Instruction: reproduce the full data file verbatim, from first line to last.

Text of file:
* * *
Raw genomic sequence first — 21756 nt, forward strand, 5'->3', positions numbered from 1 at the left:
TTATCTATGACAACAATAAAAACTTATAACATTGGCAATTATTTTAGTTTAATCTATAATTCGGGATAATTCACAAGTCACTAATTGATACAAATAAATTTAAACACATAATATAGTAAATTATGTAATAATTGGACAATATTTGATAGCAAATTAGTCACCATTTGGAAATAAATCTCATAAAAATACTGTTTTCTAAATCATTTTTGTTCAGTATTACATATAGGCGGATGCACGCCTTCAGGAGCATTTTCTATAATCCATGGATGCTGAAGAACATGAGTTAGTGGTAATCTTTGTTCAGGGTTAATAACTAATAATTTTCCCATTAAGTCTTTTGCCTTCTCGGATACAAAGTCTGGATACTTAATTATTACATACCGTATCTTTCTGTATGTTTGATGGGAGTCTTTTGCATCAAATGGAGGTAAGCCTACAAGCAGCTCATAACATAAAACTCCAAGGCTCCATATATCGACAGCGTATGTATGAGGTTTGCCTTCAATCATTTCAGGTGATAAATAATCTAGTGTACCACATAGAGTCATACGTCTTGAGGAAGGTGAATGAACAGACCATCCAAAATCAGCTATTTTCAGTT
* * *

Raw genomic sequence first — 21756 nt, forward strand, 5'->3', positions numbered from 1 at the left:
TTATCTATGACAACAATAAAAACTTATAACATTGGCAATTATTTTAGTTTAATCTATAATTCGGGATAATTCACAAGTCACTAATTGATACAAATAAATTTAAACACATAATATAGTAAATTATGTAATAATTGGACAATATTTGATAGCAAATTAGTCACCATTTGGAAATAAATCTCATAAAAATACTGTTTTCTAAATCATTTTTGTTCAGTATTACATATAGGCGGATGCACGCCTTCAGGAGCATTTTCTATAATCCATGGATGCTGAAGAACATGAGTTAGTGGTAATCTTTGTTCAGGGTTAATAACTAATAATTTTCCCATTAAGTCTTTTGCCTTCTCGGATACAAAGTCTGGATACTTAATTATTACATACCGTATCTTTCTGTATGTTTGATGGGAGTCTTTTGCATCAAATGGAGGTAAGCCTACAAGCAGCTCATAACATAAAACTCCAAGGCTCCATATATCGACAGCGTATGTATGAGGTTTGCCTTCAATCATTTCAGGTGATAAATAATCTAGTGTACCACATAGAGTCATACGTCTTGAGGAAGGTGAATGAACAGACCATCCAAAATCAGCTATTTTCAGTT